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Younger Women Earning More - 4/22/16

A recent analysis supplied by the National Partnership for Women & Families analyzed the pay of full time, year round employees in the fifty states.  As reported in the Baltimore Sun, the study determined that women are paid 85 cents for every dollar men earn, representing an annual pay gap exceeding eighty six hundred dollars. 

But that study considers all women – the situation among young men and young women is far different.  According to the job site Hired and as reported by CNNMoney, women in technology, sales or marketing with two years’ or less experience actually received salary offers that were seven percent higher than those received by equally experienced men. 

Why are the youngest female workers earning more than their male counterparts?  It could be in part that they are asking for more.  Those young women asked for two percent more in compensation than their male counterparts.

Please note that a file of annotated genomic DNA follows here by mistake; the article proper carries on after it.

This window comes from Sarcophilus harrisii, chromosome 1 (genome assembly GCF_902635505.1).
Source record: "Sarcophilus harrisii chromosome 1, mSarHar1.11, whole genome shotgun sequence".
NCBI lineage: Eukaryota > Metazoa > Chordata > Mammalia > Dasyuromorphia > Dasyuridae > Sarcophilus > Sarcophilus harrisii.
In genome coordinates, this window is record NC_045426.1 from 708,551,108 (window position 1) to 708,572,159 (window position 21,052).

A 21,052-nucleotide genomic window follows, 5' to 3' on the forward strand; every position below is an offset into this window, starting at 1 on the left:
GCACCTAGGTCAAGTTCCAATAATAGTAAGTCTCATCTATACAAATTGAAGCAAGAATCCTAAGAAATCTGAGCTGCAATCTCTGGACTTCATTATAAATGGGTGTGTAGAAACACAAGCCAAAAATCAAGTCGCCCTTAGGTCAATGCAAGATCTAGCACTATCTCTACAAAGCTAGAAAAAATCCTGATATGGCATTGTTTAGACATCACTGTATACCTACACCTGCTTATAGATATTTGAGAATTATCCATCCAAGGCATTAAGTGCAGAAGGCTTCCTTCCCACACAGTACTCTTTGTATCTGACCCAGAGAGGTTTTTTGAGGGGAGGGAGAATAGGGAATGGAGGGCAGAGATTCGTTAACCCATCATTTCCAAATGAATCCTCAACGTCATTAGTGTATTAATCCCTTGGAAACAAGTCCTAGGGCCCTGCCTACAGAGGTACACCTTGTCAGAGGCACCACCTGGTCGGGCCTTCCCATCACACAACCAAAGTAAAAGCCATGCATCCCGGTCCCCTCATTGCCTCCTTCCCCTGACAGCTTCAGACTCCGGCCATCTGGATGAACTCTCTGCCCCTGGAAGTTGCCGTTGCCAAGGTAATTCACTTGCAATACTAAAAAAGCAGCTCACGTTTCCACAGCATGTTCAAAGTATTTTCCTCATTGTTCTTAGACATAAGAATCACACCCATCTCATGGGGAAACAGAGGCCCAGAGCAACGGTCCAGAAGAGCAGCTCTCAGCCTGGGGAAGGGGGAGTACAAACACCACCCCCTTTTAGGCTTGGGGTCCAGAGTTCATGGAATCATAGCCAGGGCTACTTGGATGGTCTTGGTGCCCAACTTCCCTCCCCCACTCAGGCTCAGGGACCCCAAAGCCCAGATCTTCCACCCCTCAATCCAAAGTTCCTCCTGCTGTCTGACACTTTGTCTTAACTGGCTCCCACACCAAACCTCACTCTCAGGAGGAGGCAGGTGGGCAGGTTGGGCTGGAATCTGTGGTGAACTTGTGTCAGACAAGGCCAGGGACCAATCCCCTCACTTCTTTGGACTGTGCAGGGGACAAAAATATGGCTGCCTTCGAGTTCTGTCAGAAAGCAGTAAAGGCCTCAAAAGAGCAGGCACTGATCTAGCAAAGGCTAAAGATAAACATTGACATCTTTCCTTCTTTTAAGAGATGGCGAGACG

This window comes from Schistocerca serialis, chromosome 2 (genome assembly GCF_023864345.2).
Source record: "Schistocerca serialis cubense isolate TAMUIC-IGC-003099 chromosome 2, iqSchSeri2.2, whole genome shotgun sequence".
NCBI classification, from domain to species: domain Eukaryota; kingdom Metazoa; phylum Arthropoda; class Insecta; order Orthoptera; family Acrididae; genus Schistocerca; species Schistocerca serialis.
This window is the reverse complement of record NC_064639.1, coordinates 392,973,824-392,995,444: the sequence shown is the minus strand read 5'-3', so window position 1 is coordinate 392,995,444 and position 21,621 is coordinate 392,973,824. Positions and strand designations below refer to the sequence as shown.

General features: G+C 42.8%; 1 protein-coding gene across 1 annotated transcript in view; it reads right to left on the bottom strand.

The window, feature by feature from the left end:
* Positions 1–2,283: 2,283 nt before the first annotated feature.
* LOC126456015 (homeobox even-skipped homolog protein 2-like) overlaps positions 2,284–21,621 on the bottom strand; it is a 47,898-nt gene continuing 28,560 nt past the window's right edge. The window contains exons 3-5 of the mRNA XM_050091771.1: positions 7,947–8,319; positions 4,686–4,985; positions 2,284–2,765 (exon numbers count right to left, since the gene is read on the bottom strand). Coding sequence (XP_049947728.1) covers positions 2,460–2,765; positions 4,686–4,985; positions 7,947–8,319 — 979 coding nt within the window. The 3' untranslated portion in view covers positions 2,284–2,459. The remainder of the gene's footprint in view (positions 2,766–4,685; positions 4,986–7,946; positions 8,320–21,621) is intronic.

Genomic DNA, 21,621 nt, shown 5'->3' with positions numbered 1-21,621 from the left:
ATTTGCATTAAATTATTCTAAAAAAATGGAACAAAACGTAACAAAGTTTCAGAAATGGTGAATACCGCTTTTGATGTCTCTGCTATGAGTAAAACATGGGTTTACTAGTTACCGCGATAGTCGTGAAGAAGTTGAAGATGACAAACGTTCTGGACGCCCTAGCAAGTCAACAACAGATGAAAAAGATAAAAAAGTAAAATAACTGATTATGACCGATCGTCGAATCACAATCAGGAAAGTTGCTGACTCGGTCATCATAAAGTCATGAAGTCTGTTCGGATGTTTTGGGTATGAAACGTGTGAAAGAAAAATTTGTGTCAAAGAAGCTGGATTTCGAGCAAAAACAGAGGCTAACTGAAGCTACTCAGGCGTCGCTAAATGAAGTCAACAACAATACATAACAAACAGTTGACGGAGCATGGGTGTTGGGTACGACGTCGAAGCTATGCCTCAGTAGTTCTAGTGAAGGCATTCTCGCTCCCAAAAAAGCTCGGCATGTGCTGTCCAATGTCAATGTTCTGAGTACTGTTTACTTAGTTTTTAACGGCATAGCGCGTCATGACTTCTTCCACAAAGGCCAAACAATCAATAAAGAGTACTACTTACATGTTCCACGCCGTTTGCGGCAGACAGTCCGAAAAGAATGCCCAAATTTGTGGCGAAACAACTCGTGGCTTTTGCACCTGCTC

That’s surprising for any number of reasons, including that most women typically ask for less up front – about fourteen thousand dollars less on average than a man applying for the same post.  But the young women of today appear to be particularly assertive.    

Anirban Basu, Chariman Chief Executive Officer of Sage Policy Group (SPG), is one of the Mid-Atlantic region's leading economic consultants. Prior to founding SPG he was Chairman and CEO of Optimal Solutions Group, a company he co-founded and which continues to operate. Anirban has also served as Director of Applied Economics and Senior Economist for RESI, where he used his extensive knowledge of the Mid-Atlantic region to support numerous clients in their strategic decision-making processes. Clients have included the Maryland Department of Transportation, St. Paul Companies, Baltimore Symphony Orchestra Players Committee and the Martin O'Malley mayoral campaign.